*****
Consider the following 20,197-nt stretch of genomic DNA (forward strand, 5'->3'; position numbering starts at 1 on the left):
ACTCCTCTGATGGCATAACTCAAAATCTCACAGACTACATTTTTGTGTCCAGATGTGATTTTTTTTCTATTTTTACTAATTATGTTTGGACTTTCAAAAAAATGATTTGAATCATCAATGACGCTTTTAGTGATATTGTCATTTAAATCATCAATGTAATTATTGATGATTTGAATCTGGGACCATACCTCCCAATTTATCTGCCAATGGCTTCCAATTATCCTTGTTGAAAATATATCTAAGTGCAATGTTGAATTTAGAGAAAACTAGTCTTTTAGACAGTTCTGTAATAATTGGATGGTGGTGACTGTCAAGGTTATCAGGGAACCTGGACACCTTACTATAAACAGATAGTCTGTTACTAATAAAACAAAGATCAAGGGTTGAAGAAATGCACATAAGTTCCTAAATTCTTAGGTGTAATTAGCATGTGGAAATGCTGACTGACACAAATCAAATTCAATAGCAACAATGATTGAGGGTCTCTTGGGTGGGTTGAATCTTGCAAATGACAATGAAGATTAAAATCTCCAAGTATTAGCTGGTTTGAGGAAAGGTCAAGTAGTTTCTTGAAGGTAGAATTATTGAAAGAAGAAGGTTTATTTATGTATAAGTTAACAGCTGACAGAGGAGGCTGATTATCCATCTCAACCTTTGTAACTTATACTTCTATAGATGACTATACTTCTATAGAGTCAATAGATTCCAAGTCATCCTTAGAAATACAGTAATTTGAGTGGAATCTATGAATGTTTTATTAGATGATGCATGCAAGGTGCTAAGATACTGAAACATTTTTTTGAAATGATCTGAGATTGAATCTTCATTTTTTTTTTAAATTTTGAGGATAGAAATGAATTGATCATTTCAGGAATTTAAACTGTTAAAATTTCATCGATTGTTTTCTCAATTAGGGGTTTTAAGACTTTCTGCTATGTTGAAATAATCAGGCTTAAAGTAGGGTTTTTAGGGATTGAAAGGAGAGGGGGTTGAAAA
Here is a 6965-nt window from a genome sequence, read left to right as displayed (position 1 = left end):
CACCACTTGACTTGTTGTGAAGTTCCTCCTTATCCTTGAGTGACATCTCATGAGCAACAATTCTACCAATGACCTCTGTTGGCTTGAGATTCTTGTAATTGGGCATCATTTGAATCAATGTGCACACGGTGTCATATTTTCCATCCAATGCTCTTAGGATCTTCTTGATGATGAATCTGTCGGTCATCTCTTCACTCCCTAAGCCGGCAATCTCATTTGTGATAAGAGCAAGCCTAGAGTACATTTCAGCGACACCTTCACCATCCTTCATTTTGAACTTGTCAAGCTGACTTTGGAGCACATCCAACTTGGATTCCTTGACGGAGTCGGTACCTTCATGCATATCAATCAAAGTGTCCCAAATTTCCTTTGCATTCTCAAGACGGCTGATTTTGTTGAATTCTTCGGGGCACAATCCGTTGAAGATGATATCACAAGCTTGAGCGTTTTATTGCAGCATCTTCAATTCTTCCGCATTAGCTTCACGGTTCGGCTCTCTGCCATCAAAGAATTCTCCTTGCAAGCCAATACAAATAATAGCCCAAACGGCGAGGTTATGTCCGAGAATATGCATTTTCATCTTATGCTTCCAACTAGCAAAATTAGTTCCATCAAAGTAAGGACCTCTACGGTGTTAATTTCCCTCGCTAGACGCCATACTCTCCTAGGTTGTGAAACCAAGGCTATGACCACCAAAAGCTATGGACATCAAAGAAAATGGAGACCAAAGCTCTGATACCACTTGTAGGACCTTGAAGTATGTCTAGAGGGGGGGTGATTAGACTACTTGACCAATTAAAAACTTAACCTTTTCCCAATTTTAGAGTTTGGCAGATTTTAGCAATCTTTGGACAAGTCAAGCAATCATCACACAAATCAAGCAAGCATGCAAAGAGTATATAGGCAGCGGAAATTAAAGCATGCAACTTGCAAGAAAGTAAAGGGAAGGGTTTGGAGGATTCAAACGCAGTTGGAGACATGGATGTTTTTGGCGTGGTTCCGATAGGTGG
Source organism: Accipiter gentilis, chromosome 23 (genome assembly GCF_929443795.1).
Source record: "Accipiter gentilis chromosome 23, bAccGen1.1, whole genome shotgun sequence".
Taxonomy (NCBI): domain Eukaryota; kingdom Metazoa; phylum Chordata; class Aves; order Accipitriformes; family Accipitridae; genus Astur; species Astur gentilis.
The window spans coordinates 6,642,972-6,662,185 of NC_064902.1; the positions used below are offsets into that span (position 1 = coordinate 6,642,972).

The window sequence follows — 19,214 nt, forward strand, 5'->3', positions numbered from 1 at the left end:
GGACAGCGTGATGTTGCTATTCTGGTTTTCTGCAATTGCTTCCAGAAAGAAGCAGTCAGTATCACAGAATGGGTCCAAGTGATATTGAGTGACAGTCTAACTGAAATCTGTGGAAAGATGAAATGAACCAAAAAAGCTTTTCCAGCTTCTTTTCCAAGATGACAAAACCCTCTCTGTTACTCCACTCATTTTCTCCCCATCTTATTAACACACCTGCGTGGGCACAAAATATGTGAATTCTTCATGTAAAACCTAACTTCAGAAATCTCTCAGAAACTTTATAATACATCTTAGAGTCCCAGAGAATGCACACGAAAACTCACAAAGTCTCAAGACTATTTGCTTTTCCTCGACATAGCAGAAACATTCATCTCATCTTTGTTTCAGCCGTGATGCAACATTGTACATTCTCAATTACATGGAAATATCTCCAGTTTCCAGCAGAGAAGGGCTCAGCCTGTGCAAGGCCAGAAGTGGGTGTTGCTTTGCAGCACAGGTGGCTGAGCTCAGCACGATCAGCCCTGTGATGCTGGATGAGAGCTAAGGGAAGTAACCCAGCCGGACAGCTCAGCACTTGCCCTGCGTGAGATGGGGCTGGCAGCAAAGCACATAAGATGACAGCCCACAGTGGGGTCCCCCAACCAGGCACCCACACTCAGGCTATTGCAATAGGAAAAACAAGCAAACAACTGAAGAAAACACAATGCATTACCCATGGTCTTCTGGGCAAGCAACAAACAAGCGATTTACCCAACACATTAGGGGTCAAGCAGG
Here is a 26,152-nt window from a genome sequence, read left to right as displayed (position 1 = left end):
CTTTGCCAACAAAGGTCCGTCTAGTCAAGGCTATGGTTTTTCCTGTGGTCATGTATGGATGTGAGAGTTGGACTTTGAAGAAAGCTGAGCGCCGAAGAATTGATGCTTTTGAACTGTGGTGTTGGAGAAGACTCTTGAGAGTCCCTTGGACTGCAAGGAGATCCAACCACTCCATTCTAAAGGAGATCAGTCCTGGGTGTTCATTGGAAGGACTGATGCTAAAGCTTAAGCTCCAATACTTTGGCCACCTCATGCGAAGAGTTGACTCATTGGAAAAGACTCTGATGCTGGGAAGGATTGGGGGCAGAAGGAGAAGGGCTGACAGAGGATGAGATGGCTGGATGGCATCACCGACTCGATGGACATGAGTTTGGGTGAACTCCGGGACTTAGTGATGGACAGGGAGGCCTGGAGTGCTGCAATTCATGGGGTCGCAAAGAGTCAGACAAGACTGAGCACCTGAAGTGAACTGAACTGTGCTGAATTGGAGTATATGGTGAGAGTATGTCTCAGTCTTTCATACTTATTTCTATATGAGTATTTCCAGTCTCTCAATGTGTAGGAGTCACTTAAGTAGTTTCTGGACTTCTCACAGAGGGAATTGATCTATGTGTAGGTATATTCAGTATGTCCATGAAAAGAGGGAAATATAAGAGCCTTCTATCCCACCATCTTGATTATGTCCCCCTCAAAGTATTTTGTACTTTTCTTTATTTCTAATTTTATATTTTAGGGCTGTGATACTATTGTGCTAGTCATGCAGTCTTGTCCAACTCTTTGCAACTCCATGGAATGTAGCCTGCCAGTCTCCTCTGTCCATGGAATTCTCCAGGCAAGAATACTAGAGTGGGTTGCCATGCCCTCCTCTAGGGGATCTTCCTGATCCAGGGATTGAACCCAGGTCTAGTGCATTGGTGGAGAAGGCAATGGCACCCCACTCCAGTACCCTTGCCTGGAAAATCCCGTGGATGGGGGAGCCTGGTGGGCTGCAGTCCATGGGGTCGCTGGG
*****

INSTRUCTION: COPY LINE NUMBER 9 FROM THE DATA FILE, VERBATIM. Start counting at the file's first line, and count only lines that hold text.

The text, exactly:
The window sequence follows — 19,214 nt, forward strand, 5'->3', positions numbered from 1 at the left end: